Here's an example of one of my photographs where I worked in distinct layers (source: my Digital Detoxing post). I went around placing the background items first, then the mid-level, popped in my phone and notebook, which I wanted centrestage, then added my fillers as little accents or in the case of the candle, to fill in space that looked a little bare.




Whilst I absolutely think there's no wrong or right when considering clashing or complimentary colours, muted shades or bright, vibrant hues, I do think that a level of consideration to the colour palette you're working in gives the best results, in my experience anyway! If you're baffled by colour and can't begin to think what might work and what equally might look off, then I'd suggest going one of two ways (do forgive me if this seems blindingly obvious to the majority of you!):

01. Stick with a restricted colour palette. Choose 4-5 colours, one of which is a distinctly uninteresting neutral to ground your photo - and in most of my personal examples, that's white. Try and use both props and items that only include those 4 or 5 colours to bring the photo together.


So let's say I want to write a blog post about the new Pixi Lactic Acid mask (which I've been loving lately btw!). The bottle is a pinky blush tone, with a pale green lid, so blush, light green and white would be my first three colours. I'm also going to add a grey/silver. I then just think about what props I have, in a mixture of heights and shapes etc that I mentioned earlier on, that match the colour palette I've chosen - maybe some pink tulips or some white carnations, a white and grey marble tray, my marble notebook and some silver jewellery to add detail.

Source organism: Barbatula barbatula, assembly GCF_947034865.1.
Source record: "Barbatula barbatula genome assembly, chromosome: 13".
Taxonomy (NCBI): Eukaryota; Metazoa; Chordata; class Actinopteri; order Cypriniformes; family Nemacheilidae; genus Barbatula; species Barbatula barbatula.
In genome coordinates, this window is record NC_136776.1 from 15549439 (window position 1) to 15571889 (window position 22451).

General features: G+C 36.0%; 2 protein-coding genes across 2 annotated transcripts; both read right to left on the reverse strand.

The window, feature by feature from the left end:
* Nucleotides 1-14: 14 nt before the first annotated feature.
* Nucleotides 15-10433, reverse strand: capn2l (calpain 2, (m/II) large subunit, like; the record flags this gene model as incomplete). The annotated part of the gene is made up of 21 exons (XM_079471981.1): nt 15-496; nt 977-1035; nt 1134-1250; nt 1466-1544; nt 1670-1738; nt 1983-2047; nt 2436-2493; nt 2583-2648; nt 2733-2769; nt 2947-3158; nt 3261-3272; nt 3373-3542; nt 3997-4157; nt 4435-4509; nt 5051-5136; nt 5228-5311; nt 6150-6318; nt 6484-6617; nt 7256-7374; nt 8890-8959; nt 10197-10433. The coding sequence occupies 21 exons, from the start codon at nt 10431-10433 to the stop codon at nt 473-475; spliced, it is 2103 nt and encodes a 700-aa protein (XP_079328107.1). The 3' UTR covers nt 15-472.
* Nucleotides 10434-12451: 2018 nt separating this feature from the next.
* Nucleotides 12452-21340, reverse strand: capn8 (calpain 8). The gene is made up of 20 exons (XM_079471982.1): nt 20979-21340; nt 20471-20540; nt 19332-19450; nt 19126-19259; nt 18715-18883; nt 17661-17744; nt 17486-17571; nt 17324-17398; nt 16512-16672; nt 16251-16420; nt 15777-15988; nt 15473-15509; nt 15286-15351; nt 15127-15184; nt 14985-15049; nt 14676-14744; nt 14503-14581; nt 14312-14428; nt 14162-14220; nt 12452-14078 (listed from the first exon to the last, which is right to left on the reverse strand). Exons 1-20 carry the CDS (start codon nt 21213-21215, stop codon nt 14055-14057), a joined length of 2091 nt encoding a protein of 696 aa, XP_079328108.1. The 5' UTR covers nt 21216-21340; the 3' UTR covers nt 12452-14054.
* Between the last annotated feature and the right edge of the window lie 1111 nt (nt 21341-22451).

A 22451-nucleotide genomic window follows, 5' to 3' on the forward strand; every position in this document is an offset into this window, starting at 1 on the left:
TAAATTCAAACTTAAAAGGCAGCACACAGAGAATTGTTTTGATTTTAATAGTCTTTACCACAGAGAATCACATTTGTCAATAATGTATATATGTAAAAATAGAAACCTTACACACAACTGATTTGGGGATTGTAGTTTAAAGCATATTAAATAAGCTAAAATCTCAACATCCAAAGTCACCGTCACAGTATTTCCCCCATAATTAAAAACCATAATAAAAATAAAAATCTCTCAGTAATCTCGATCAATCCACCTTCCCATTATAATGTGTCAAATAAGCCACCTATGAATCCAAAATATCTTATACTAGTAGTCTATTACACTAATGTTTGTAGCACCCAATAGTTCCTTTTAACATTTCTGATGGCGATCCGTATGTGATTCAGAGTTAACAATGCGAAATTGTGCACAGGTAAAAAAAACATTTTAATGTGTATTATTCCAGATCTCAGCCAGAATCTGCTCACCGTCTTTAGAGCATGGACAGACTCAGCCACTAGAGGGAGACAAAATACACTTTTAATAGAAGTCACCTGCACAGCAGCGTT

And all you have left to do is think about composition, knowing that the colours in your photo are going to work together (although you'll have to forgive the lighting and white balance somewhat in the left photo!) In the photograph on the right, I've just chosen random products that I might use in any post, but I haven't really given any consideration to colour. It looks OK, but to me it just doesn't have the same visual appeal as the photograph on the left - what do you think?


02. Alternatively, pick one colour and work in shades of it. This works well for monochromatic photographs, where I'd be looking for props in white, pale greys, gunmetal greys, silvers and black, (or just all black everything!) or take the photograph on the right, where I've just chosen to go with everything plum and burgundy.

A couple of extra tips:


- Something else to try is sticking with a colour palette in the same kinds of tones. Either go with all pastels, or all deep/jewel tones or all brights, like in the above pic (source: my Korean Acne Tips post). Not that you'd think it from my Instagram feed but I actually really enjoy using lots of colour!

- Try composing little squares of filled colour on Photoshop using hexcodes and almost create your own Dulux paint sample strips to see what colours you like the look of together.


- One failsafe way to work with colour is by using several items from the same brand - they've the same packaging so are guaranteed to go together! In the above example (source: Burberry Favourites post), I've really been quite lazy and just picked out the gunmetal grey and pinkish tones from the Burberry packaging and chosen a throw, a tray and a magazine cover in only those colours.




What props I use definitely depends on the type of photograph I'm taking, and what lighting I have at my disposal. Strong, almost horizontal sunrays work so well with glass or semi-transparent objects to create some interesting shadows as the light refracts through the item. Using a soft, textiled background over something shiny absorbs a little light and can help diminish those annoying flashback spots you can get when your lighting is less than ideal. In the above photograph (source: Fresh Faced In 5 post), the background on the right side was reflecting too much so I placed the fluffy rug there to diffuse that harsh reflection a little.


I just thought I'd share a quick couple of tips for using flowers as props to get the most out of them: